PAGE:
This week, I'm featuring the photos of C. Elliott from Tucson, Arizona. While she and I have chatted about photography for quite some time, I was unaware till recently that we lived in Cincinnati during the same time, she in high school and I in college. We also saw some of the same shows: The Dead, Derek and the Dominoes, and most notably Carole King and James Taylor just before Tapestry was released. That performance made a big impression on us both, and is notable for me as it was the last review I did for my college paper.
Elliott is the house photographer for several venues including the Rialto Theatre, Fox Tucson Theatre, 191 Toole, and the Rhythm and Roots Concert Series. In addition to being a contributor to No Depression's photo column since 2011, she was this site's Photo Section Editor for a time.
Elliott's association with ND began via her friend Linda Ray, who is a long-time ND contributor. But before that, following the shooting of Arizona congresswoman Gabriel Giffords and her assistant Ron Barber, Barber founded and produced the Concert for Civility, Respect, and Understanding. Ray was writing an article about the concert for ND and asked Elliott to provide the photos.
Elliott also is a stringer photographer for the Tucson Weekly, KXCI Community Radio, and various radio stations and promoters. Additionally, she works freelance for venues and artists in and around the Southwest, Northwest, Midwest and shoots stills for local and national musicians. Her photos have appeared in the Spring and Fall 2016 issues of the No Depression journal. Elliott has also worked for the Artist’s Den and with artists such as Bonnie Raitt, Howe Gelb, Calexico, Chica Dust, and Alice Cooper.
I will let her invigorating, deeply saturated photos speak for themselves, as the artists are a vital who's-who in Americana and roots music. I am also devoting a longer than usual bio for Elliott as her history is an intriguing one, and her commitment to the music is inspiring. Here, then, in her own words, is C. Elliott:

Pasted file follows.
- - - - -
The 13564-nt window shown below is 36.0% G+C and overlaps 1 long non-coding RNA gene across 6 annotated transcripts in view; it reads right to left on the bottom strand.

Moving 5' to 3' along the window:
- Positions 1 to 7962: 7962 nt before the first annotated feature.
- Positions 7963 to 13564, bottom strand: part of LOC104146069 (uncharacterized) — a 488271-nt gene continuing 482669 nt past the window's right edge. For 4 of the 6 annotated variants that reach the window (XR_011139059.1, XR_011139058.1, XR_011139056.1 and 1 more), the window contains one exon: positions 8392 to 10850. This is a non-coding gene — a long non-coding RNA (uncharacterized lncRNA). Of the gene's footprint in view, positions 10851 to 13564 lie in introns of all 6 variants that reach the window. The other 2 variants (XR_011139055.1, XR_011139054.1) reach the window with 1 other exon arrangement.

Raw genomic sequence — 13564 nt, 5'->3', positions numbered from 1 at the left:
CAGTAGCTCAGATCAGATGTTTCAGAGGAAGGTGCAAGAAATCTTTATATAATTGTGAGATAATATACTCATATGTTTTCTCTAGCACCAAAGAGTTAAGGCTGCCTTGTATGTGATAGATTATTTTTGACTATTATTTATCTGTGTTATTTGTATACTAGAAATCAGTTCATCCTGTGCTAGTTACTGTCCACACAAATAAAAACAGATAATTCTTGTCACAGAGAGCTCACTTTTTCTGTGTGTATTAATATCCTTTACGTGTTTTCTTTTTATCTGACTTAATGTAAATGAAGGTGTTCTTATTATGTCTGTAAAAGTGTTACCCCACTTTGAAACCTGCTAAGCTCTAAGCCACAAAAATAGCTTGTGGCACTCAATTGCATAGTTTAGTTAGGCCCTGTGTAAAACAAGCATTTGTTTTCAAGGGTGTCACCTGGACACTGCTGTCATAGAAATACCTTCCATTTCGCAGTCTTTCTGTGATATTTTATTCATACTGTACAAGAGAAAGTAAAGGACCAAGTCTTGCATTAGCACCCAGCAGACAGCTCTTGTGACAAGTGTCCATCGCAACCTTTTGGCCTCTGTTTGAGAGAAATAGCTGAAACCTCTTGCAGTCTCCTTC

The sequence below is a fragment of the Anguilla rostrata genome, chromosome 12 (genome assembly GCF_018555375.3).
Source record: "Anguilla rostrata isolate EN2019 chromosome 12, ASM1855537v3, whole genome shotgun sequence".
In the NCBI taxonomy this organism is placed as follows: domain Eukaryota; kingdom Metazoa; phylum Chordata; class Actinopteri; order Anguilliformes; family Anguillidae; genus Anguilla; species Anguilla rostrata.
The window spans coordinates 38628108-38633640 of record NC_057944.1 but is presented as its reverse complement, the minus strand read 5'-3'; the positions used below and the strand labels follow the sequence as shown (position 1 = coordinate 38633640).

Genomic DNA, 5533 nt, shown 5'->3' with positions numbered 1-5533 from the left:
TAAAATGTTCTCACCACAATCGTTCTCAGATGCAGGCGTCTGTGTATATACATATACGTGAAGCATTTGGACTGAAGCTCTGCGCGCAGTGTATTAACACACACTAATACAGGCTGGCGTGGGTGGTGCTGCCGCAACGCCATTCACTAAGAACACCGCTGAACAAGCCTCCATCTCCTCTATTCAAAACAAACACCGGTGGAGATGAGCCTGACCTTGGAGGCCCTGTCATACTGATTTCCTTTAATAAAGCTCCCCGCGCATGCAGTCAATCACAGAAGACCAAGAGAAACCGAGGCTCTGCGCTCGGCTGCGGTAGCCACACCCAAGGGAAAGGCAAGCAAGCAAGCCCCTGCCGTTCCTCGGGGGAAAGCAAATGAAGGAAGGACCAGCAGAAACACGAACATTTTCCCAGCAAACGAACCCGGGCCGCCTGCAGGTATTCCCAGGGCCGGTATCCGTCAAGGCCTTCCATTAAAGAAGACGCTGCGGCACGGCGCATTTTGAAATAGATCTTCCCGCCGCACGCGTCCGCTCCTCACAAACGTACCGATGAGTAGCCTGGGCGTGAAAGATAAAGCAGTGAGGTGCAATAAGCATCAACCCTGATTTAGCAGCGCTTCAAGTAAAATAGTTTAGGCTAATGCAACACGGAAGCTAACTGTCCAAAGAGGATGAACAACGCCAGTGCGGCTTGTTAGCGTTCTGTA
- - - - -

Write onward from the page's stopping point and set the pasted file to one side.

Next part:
I’ve always enjoyed live music and started photographing concerts back in the early 1970s, with a small Kodak Instamatic film camera — yes, the one with the “cube flash” on top. My first show was Laura Nyro in Cincinnati and a few months later I saw Carole King and James Taylor, then the Grateful Dead. I continued to see and shoot concerts all through my years of college at the University of Arizona. Unfortunately, all of the photos from my early concerts have been long lost.
After I graduated from the University of Arizona, I got my first “pro” camera as a graduation gift and I went on to study photography under Luis Carlos Bernal for a year and a half at Pima College in Tucson.
From 1978 to 1989, I worked at a music festival in Michigan and by then I had realized that my love of music was merging with my love of shooting live music. I continued to shoot shows through the 1990s but working other jobs on nights and weekends — as a paralegal and then in tattoo shops — limited my time. I wanted to get back into shooting concerts. However, by 2004 the option of bringing cameras into venues had changed. Still, I brought my camera to the shows that I could.
When digital photography and the internet became available, I shared my photos with promoters and the artists that I shot.
In 2009, I became the house photographer for the Rialto Theatre and the Fox Tucson Theatre, two historic music venues in downtown Tucson.
I only shoot live music performances and concerts. I love the excitement of entering a venue, knowing that I’ll be photographing a concert and enjoying the energy of the fellow attendees. There’s nothing like being in a venue and looking at the expressions on the faces of people who are all transfixed by the talent onstage. I shoot about 250 shows each year, averaging 2-3 bands per show, as well as several all-day and weekend festivals in and around Tucson and Phoenix. From large venues to very small ones, bright lights or barely lit stages, I hope that my photos capture the enjoyment that the artists have in doing what they love to do.
I work exclusively with the stage lighting of the event, preferring to use the available light to capture the look and feel of the concert as closely as possible. Fast lenses, proper technique, and good timing go a long way toward producing crisp shots, even in low light.
I use Canon cameras and lenses and I always carry my 24mm–70mm and 70mm–20mm 2.8 lenses, and a 50mm 1.4 lens. In addition, I carry a point-and-shoot camera for some wide angle shots. Some bands allow you to use a point-and-shoot after you have to put your pro gear away.
Now, flip though Elliott's photos of Brandi Carlile with Old Crow Medicine Show, Ralph Stanley, Emmylou Harris and Rodney Crowell, Alabama Shakes, Dave Rawlings Machine, Keb' Mo', Calexico with Mariachi Luz de Luna, Arlo Guthrie, Sharon Jones and the Dap Kings, Phil and Dave Alvin, Darlingside, David Crosby, Shovels and Rope, The Mavericks, Howie Gelb, Rising Appalachia, The Lone Below, Ronstadt Generations, and Neko Case.